Convenience of use
The Q7 Max + looks like many other models in the Roborock catalog, excluding the E series – the models of the latter do not have a laser rangefinder. We find one on this model. Slightly advanced in relation to the center of the shell, which it rises almost 2 cm above (the total height of the robot reaches 9.6 cm), this rangefinder makes it possible to map the different rooms of the home and works with various sensors present on the lathe and the underside of the robot so that it moves without (too) much trouble.
However, the system is not as sophisticated as that of the S7 MaxV Ultra which includes, in addition to the rangefinder and sensors, a camera positioned at the front in order not only to detect, but also to identify certain obstacles. A function that is also found on the Roomba j7+ and the JetBot AI.
In addition to the rangefinder, a few buttons sit on top of the Q7 Max+ in order to access its main functions without going through the app (cleaning, return to base, etc.). Roborock also allows you to lock them to prevent a child or animal from activating them by mistake. On the other hand, a semblance of a handle allows the rear part of the hull to be lifted to access the collector, here combined with the water tank provided for the washing function.
Roborock indicates that bringing the two elements together has notably allowed him to increase their capacity, which seems especially true for the water tank. This can hold 350ml, compared to 300ml in the S7. The dust bin has a capacity of 470 ml against 400 ml for the S7 Max V Ultra, but that of the S7 is identical.
In both cases, it’s relatively comfortable, especially since the automatic emptying of the Q7 Max+ actually avoids having to deal with the dust container. Roborock’s second argument also falls flat for this reason, because it’s about having only one element to transport to empty and fill. We can certainly hear it for the Q7 Max without a vacuum base, but we would have preferred to see a hatch system arrive preventing the exit of waste on the dust container when it is handled without too many precautions.
On the underside of the Q7 Max+, two brushes are worth noting. The main one, in the center, is a rubber roller that rotates to drive the dirt into the suction mouth. Added to it is a small rubber brush, too, but in the shape of a star which turns on the side to fold the waste towards the center. A mop can be added on the back, but its support does not vibrate like that of the S7 and S7 Max V. It only scrubs the floor at the speed of the robot and therefore you should not expect a miracle on stubborn stains , even if the manufacturer puts forward a constant pressure of 300 g on the ground.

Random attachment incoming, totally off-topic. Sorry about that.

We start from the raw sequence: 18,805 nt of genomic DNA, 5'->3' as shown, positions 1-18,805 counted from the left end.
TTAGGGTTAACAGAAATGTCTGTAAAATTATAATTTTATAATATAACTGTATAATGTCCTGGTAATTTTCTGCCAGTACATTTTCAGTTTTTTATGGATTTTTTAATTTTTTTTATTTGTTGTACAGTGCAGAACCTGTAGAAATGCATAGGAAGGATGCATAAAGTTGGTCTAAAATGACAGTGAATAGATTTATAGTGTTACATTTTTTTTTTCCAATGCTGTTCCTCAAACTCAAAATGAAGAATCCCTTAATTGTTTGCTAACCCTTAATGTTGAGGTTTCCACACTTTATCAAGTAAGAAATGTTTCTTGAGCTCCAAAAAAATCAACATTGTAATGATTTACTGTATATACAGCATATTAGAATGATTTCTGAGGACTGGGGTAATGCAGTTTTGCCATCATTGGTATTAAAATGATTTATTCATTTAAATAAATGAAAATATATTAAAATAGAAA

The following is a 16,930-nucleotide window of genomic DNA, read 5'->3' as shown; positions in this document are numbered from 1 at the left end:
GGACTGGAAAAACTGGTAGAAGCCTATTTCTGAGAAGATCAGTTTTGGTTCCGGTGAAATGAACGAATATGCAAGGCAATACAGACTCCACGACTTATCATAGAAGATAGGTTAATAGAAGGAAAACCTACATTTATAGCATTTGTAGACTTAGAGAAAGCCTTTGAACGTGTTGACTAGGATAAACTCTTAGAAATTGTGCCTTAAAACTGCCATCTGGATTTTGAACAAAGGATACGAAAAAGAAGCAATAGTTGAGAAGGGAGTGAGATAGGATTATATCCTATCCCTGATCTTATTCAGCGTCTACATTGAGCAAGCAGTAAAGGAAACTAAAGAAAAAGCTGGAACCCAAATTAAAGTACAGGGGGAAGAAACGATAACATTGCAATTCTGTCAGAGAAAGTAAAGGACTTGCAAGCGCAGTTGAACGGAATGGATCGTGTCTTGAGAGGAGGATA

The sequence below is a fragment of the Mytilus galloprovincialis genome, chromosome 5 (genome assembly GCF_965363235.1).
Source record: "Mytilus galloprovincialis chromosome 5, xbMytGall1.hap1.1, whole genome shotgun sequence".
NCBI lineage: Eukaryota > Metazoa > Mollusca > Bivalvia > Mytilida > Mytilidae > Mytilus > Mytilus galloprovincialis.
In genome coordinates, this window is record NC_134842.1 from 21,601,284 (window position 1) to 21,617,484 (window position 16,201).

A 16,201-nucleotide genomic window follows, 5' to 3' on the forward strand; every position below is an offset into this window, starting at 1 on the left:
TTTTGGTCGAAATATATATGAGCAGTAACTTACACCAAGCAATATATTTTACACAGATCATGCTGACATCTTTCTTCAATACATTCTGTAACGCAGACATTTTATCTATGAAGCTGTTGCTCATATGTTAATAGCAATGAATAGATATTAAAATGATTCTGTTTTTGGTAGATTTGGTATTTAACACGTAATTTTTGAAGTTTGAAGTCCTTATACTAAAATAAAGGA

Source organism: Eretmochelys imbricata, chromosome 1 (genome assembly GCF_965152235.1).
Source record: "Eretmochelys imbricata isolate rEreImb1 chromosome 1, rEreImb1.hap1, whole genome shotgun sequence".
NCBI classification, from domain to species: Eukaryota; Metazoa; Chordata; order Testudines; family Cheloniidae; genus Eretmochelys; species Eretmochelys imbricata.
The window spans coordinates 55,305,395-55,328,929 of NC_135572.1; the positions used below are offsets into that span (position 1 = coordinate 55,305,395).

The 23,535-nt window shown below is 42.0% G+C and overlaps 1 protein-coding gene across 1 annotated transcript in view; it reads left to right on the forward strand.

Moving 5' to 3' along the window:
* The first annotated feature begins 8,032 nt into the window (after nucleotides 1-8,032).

The Q7 Max+ comes with a charging station, but its own also works to empty the collector. To do this, it includes a ramp by which waste and dirt are sucked up to arrive in a bag housed in the upper part of the station. A lid provides easy access to this 2.5L capacity bag. According to Roborock, it can hold enough dirt to only have to change it once every seven weeks.
As a result, this station is much larger than a simple charging station. Its more than 40 cm in height will in particular prevent the vacuum cleaner from being hidden under furniture when it is not in use.
Connectivity and app
The Q7 Max+ connects via wifi via the Roborock application, which then allows it to be controlled remotely. The pairing went smoothly on our side and there are many features, starting with several suction powers and water flow rates. During a cleaning, the app allows you to follow the movements of the robot and, if no map has yet been saved, to follow its creation and save it at the end. Multiple maps can be saved as needed for different floors. The Q7 Max+ is very precise in its location and the maps are easy to read and modify.
Parts can be separated and merged if the cutout does not match. Roborock allows you to add a type of floor to adapt the cleaning, as well as furniture from a selection, however, quite basic. In addition, users will be able to create virtual walls, no-go zones and other areas not to be mopped when the mop is installed, at the location of carpets for example. Note also that the vacuum cleaner knows how to recognize carpets and increase its suction power by passing over it.
Once the map is completed, it becomes possible to send the Q7 Max+ to clean a specific area or room. It is also possible to choose the order of the rooms, as well as settings for each in the case of a complete cleaning. The Roborock app also offers to schedule cleanings, but also to define Do Not Disturb slots to prevent, for example, the vacuum cleaner from resuming a cleaning in the middle of the night when it has not had enough battery. to complete its cycle.